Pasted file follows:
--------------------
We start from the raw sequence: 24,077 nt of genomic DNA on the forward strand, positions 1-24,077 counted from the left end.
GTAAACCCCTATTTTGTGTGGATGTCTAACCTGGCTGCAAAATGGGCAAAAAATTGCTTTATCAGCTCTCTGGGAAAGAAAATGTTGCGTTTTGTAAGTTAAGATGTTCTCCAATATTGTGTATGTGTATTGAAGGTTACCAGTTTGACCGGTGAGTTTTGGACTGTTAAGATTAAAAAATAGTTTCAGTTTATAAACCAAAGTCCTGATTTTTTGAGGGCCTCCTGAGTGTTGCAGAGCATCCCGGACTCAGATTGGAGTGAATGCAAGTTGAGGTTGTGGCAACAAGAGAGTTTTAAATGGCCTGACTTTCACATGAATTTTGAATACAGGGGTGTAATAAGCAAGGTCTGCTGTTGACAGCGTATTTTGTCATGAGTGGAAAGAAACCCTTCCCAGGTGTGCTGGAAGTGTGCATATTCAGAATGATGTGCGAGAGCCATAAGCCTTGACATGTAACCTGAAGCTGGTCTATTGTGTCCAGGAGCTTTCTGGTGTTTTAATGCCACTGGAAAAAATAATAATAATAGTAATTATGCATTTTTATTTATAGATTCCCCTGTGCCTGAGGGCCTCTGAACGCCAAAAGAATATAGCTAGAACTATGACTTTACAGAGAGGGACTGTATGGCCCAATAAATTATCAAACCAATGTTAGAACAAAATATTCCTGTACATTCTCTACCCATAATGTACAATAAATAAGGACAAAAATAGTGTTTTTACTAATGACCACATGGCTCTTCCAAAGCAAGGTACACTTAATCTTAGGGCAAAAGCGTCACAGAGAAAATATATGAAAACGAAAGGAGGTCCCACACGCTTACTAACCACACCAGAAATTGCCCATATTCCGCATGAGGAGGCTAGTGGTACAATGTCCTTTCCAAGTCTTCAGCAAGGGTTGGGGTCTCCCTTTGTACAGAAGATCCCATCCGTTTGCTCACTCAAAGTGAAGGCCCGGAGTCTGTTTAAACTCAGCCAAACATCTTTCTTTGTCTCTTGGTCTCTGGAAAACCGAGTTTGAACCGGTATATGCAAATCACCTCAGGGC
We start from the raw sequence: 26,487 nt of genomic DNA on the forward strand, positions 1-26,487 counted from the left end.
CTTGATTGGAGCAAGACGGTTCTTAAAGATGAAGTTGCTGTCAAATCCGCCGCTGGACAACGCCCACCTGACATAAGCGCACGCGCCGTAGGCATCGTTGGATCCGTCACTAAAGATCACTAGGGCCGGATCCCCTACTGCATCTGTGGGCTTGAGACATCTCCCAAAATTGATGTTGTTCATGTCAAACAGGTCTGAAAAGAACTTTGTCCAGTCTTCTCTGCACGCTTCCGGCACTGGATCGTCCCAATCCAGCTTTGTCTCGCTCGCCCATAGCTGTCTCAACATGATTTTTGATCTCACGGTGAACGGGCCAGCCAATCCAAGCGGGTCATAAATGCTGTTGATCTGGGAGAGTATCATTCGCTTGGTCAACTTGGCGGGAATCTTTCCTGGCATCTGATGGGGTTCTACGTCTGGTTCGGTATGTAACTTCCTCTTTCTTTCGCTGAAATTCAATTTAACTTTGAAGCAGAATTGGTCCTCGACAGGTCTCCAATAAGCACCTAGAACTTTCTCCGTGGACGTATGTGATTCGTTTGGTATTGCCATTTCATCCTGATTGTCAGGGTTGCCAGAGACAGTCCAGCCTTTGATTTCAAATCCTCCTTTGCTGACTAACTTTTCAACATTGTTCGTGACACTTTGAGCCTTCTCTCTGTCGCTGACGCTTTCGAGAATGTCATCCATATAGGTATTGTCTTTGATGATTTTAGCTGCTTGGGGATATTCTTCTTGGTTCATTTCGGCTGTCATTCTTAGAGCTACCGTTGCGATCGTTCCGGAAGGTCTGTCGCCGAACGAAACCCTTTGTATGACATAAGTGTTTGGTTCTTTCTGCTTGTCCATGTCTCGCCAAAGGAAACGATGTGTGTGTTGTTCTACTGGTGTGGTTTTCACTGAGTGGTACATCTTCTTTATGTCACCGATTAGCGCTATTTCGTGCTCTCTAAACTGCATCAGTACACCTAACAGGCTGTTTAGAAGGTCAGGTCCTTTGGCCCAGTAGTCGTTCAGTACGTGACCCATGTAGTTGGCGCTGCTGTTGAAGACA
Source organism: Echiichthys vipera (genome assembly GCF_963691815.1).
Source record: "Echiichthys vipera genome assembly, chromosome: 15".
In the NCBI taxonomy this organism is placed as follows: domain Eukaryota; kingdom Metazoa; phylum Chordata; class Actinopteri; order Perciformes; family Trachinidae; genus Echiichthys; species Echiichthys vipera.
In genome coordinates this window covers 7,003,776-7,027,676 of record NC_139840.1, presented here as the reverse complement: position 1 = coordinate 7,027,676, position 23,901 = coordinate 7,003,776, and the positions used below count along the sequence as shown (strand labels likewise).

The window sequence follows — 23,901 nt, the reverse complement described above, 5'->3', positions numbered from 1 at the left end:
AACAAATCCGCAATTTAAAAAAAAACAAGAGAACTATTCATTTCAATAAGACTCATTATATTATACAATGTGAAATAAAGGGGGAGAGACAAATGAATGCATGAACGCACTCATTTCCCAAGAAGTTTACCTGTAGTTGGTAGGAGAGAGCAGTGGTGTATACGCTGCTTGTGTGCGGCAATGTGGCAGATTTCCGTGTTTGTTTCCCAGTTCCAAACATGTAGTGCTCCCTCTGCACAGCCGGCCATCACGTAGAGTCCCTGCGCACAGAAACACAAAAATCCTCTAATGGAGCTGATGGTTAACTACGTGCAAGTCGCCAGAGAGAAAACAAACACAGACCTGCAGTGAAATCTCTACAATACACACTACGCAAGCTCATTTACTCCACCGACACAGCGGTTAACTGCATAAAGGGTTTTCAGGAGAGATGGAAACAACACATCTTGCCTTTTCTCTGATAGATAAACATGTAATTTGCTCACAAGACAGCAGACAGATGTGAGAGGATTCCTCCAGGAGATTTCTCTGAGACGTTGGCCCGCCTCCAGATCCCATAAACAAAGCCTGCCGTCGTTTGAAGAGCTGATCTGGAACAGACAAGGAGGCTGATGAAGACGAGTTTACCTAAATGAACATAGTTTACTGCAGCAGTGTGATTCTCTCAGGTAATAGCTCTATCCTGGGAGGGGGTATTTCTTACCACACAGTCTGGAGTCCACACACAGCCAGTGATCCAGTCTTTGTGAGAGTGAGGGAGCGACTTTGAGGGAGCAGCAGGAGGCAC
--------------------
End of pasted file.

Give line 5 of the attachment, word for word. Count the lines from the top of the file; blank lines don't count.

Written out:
Source organism: Echiichthys vipera (genome assembly GCF_963691815.1).